Researchers explain the simple thing you can teach a toddler to make behavior problems disappear
Toddlers struggle with the same feelings as the rest of us: anger, sadness, jealousy, the whole cast of Inside Out. But they don’t yet have the language skills to describe them. They also lack the emotional maturity to know that everybody has a bad day sometimes and that when they become unhinged it affects everyone around them. They haven’t learned how to punch a pillow to blow off steam or bite their lip in the interest of social harmony.
Trouble managing all this turbulence—which is perfectly, developmentally normal—becomes the fuel for many of those not-so-fun toddler behaviors, like tantrums, biting, hitting, and whining.
And sometimes worse: Child development specialists know that kids who show lots of behavior problems early are five times more likely to lack readiness skills when it’s time to start kindergarten. (Forget the fixation with ABCs; it’s language, play, and social-emotional skills—taking turns, waiting patiently, being able to delay gratification—that prime a pre-K kid for school and life success.)
But there’s an easy way to shore up your turbulent toddler now, specialists say, that sets him or her up for success later:
Talk about emotions!
No, that doesn’t mean you have to play shrink. It simply means having conversations about feelings that come up in daily life. In fact, you’re probably already doing some of this in your everyday interactions with your child.
Here’s one great tactic, called “emotion bridging,” which new Michigan State University research, led by Holly Brophy-Herb, a professor of child development, has showed to be effective. For the study, published in the September 2015 Journal of Developmental and Behavioral Pediatrics, mothers looked with their toddlers at a wordless picture book about a girl who lost and found a pet. The researchers counted how often the moms talked up emotions. When they followed up seven months later, they found fewer behavior problems in the children who initially had the most problems but whose moms used emotional bridging.
Emotional bridging is as simple as this:
Label emotions for your child: “She’s sad.”
Put emotions into a context: “She’s sad because she lost her dog.”
Explain the behaviors that show that emotion: “She looks sad. She’s crying.”
Tie the emotion back to the child’s life: “You were sad when you couldn’t find your blankie.”
You can do it anywhere!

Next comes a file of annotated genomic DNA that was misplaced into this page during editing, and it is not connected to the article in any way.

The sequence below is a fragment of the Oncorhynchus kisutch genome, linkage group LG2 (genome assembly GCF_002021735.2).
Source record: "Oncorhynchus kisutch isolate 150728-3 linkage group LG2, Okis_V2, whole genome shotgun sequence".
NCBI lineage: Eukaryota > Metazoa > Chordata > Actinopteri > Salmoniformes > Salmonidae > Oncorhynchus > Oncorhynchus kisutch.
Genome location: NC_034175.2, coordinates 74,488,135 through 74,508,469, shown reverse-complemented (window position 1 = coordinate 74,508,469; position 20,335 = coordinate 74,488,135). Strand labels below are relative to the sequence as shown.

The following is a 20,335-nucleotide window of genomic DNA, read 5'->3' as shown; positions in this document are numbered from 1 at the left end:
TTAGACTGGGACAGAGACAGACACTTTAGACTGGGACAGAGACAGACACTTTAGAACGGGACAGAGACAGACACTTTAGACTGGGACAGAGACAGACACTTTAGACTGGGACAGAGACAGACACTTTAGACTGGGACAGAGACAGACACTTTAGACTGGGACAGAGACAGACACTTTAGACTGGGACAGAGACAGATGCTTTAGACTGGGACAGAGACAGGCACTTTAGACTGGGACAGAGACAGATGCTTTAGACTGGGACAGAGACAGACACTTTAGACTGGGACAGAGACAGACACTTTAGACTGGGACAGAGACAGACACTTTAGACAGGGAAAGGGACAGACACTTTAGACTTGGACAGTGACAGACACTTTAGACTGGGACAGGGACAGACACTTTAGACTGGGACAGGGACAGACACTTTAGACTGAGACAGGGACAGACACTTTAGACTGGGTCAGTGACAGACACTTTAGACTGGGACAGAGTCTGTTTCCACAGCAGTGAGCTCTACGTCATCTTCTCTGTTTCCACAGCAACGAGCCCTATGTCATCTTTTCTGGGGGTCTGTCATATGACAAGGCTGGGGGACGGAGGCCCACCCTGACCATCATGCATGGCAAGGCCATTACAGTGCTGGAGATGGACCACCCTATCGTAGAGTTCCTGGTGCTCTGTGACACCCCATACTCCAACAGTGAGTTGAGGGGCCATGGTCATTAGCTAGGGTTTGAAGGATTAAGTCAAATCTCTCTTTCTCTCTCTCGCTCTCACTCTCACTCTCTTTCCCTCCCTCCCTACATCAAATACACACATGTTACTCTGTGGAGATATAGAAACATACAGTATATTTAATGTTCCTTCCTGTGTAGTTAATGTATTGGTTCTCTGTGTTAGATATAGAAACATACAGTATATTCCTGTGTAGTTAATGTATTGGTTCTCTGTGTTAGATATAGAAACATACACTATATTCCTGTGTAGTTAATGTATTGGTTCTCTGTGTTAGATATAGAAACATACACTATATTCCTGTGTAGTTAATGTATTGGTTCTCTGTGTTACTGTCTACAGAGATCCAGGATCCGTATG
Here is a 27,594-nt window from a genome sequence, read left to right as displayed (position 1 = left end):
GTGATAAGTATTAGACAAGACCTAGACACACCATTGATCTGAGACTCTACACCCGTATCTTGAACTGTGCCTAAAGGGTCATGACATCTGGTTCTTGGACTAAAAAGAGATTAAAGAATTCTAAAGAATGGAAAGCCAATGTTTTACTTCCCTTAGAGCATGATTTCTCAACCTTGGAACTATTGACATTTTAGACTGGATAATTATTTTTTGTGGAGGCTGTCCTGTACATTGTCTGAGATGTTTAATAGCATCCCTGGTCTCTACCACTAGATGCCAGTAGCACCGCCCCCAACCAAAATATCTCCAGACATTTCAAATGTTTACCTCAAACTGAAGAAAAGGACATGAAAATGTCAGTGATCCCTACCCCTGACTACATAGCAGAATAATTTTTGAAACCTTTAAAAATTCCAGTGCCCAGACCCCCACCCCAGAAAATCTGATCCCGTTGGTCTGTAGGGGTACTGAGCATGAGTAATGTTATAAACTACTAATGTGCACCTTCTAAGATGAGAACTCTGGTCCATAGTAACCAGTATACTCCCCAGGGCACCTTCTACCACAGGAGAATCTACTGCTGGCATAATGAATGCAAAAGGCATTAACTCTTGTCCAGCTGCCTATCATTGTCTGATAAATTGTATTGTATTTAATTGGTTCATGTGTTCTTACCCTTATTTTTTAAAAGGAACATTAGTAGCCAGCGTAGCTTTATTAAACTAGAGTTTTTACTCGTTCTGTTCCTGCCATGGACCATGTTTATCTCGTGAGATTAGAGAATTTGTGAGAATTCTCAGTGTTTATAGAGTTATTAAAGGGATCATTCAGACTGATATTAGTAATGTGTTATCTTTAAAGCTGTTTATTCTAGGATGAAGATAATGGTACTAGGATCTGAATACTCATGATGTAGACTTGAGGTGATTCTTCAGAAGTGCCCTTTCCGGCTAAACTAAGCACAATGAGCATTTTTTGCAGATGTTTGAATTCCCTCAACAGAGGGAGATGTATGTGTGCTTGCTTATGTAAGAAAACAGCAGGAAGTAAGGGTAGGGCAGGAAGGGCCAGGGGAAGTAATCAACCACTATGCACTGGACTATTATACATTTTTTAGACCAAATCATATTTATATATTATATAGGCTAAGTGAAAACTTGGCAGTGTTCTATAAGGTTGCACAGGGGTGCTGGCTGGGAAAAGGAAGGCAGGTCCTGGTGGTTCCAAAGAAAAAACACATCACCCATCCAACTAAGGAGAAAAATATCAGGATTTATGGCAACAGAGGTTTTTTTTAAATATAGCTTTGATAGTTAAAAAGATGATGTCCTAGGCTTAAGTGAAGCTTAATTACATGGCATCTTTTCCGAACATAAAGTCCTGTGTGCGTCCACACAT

Even small amounts of emotional bridging were shown to have a positive impact on kids in the MSU study. You can find opportunities for “emotion talk” all through the day:
At story time: As in the study, children’s books make a great springboard for this because they cover such a huge range of feelings. You don’t have to stick to the words on the page. Pause to look at the illustrations and point out things like, “Oh my, that turtle looks so disappointed to lose the race.”
Some books even explicitly teach toddlers about feelings, like the new I’m Grumpy and I’m Sunny board books in the My First Comics series.
At the grocery store: While standing in a long line as your toddler grows antsy, you could say, “It’s hard to be patient, isn’t it! I can tell you feel impatient by how wiggly your are!”
In the car: “When I sing it makes me feel happy.”
When you feel blue yourself: Research shows that kids learn empathy when parents model and describe their own emotions, rather than hiding them: “I’m just sad because Grandma is feeling sick.”
The payoff: Better behavior and social smarts.
These simple kinds of emotion talk help toddlers understand what emotions are (a tougher concept, after all, than action words and nouns) and helps them get better at interpreting and managing situations where feelings run high. At age 2 or 3, it can feel like a big empowering Ah-ha to gain a word that explains a feeling like mad or sad (and the needs and wishes that go with it). Other research has shown that when parents have conversations about emotions by the time their child is 3, he or she is better able to understand and identify with another person’s emotions at age 6—the seeds of empathy.
Over time, say the MSU researchers, these new skills help kids manage their emotional impulses, cope with stress, and deal with their peers and grownups in more socially appropriate ways. Translation: It won’t happen overnight, but you’ll start to see fewer outbursts and meltdowns, more self-control, more kindness—and, before you know it, a bright and better-adjusted, ready-for-the-world kindergartner.
Paula Spencer Scott is a mom of 4 and step-mom of 2—and the author or co-author of more than a dozen books about parenting, health, and eldercare, including Bright From the Start; The Happiest Toddler on the Block; Like Mother, Like Daughter; and Surviving Alzheimer’s.
NOTE: This article was originally published on Kinstantly.
Photo at top: Simon Kellogg/Flickr